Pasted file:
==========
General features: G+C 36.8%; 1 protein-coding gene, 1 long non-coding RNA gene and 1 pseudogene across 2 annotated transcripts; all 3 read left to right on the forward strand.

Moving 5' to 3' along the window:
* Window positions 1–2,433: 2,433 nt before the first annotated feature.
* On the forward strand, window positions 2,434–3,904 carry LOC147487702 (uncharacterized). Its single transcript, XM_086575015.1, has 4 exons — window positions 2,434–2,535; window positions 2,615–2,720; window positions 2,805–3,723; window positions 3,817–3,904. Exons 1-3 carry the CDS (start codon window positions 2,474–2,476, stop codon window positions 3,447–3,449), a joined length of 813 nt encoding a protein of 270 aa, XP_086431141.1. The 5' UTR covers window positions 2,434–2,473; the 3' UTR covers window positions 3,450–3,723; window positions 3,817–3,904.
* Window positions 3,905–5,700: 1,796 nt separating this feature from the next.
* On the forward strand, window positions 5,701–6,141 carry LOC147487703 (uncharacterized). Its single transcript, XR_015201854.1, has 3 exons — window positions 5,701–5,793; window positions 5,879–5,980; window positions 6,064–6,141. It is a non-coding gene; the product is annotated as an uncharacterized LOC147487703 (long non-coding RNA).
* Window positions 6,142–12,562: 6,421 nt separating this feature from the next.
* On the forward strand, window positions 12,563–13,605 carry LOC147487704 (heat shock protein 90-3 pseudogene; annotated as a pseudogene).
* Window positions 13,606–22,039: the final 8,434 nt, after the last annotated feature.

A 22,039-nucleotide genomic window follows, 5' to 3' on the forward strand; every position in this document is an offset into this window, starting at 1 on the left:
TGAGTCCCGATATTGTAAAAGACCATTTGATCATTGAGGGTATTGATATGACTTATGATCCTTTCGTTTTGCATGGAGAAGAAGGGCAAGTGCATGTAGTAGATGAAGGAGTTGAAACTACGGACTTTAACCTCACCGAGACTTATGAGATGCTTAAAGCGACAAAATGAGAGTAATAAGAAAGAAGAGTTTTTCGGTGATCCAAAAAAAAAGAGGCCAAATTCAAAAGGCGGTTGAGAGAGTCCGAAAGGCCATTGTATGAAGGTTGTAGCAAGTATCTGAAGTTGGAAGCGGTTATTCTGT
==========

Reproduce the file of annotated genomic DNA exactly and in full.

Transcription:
General features: G+C 36.8%; 1 protein-coding gene, 1 long non-coding RNA gene and 1 pseudogene across 2 annotated transcripts; all 3 read left to right on the forward strand.

Moving 5' to 3' along the window:
* Window positions 1–2,433: 2,433 nt before the first annotated feature.
* On the forward strand, window positions 2,434–3,904 carry LOC147487702 (uncharacterized). Its single transcript, XM_086575015.1, has 4 exons — window positions 2,434–2,535; window positions 2,615–2,720; window positions 2,805–3,723; window positions 3,817–3,904. Exons 1-3 carry the CDS (start codon window positions 2,474–2,476, stop codon window positions 3,447–3,449), a joined length of 813 nt encoding a protein of 270 aa, XP_086431141.1. The 5' UTR covers window positions 2,434–2,473; the 3' UTR covers window positions 3,450–3,723; window positions 3,817–3,904.
* Window positions 3,905–5,700: 1,796 nt separating this feature from the next.
* On the forward strand, window positions 5,701–6,141 carry LOC147487703 (uncharacterized). Its single transcript, XR_015201854.1, has 3 exons — window positions 5,701–5,793; window positions 5,879–5,980; window positions 6,064–6,141. It is a non-coding gene; the product is annotated as an uncharacterized LOC147487703 (long non-coding RNA).
* Window positions 6,142–12,562: 6,421 nt separating this feature from the next.
* On the forward strand, window positions 12,563–13,605 carry LOC147487704 (heat shock protein 90-3 pseudogene; annotated as a pseudogene).
* Window positions 13,606–22,039: the final 8,434 nt, after the last annotated feature.

A 22,039-nucleotide genomic window follows, 5' to 3' on the forward strand; every position in this document is an offset into this window, starting at 1 on the left:
TGAGTCCCGATATTGTAAAAGACCATTTGATCATTGAGGGTATTGATATGACTTATGATCCTTTCGTTTTGCATGGAGAAGAAGGGCAAGTGCATGTAGTAGATGAAGGAGTTGAAACTACGGACTTTAACCTCACCGAGACTTATGAGATGCTTAAAGCGACAAAATGAGAGTAATAAGAAAGAAGAGTTTTTCGGTGATCCAAAAAAAAAGAGGCCAAATTCAAAAGGCGGTTGAGAGAGTCCGAAAGGCCATTGTATGAAGGTTGTAGCAAGTATCTGAAGTTGGAAGCGGTTATTCTGT